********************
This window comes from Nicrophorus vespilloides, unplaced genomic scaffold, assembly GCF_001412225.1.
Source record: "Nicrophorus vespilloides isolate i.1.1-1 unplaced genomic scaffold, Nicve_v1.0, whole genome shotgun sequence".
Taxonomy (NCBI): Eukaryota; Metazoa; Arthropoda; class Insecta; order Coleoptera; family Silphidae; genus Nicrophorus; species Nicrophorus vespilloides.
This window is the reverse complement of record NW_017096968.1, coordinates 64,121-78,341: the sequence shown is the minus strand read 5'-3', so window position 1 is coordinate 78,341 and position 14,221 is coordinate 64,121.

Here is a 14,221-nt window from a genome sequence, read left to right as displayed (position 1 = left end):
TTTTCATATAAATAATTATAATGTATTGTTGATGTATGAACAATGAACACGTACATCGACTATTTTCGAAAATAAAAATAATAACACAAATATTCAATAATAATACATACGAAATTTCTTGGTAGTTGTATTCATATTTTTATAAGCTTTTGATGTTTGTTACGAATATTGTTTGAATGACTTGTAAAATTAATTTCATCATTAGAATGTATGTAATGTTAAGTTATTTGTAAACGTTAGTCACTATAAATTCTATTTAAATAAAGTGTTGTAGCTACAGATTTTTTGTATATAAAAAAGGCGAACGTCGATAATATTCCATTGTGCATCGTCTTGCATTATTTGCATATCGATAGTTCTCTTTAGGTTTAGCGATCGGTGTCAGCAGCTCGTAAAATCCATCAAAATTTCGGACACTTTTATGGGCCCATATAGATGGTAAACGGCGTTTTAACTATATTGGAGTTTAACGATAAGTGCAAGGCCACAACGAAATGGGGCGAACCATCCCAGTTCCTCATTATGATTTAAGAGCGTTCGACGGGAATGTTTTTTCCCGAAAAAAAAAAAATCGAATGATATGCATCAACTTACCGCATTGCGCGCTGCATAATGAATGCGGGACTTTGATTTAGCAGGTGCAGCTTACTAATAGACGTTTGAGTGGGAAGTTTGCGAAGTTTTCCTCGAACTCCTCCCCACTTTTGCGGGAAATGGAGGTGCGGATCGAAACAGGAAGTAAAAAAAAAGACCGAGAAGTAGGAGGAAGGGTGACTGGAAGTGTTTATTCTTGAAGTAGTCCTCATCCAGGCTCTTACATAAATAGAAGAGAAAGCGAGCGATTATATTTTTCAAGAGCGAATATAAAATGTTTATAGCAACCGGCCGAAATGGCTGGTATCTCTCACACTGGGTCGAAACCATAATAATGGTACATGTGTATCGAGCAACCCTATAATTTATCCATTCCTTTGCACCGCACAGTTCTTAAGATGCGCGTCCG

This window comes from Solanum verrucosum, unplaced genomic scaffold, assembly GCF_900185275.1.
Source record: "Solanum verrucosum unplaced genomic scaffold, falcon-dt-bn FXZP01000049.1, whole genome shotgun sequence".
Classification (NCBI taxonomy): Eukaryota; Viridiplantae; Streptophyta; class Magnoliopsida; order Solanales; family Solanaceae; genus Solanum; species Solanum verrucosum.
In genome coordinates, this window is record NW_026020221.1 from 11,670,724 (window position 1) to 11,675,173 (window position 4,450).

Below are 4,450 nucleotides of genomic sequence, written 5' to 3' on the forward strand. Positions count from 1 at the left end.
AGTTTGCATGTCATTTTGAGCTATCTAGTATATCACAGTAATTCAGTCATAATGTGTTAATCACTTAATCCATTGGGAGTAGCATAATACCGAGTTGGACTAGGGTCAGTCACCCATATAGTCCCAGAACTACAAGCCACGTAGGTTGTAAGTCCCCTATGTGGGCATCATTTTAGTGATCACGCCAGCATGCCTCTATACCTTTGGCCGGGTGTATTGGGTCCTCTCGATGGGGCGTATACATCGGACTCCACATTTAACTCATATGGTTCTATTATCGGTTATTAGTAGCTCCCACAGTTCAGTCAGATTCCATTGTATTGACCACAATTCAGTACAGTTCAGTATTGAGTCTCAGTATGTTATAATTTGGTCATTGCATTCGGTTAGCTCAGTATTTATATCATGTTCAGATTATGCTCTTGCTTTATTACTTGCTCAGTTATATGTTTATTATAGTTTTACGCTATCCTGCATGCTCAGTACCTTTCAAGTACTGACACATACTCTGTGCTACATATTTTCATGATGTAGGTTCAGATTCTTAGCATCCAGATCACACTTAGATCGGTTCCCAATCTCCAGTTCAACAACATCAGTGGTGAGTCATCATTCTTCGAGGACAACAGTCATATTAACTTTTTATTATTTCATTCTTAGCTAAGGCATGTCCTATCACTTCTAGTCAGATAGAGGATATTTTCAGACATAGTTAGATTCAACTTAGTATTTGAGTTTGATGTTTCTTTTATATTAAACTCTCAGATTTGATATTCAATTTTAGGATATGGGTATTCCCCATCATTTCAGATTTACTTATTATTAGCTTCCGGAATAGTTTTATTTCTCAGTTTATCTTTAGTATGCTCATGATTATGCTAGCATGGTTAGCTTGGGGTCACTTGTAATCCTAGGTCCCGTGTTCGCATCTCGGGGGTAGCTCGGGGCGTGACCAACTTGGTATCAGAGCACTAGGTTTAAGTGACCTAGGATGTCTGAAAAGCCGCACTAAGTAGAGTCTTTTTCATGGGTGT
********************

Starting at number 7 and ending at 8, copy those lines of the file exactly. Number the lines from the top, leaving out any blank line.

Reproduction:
This window comes from Solanum verrucosum, unplaced genomic scaffold, assembly GCF_900185275.1.
Source record: "Solanum verrucosum unplaced genomic scaffold, falcon-dt-bn FXZP01000049.1, whole genome shotgun sequence".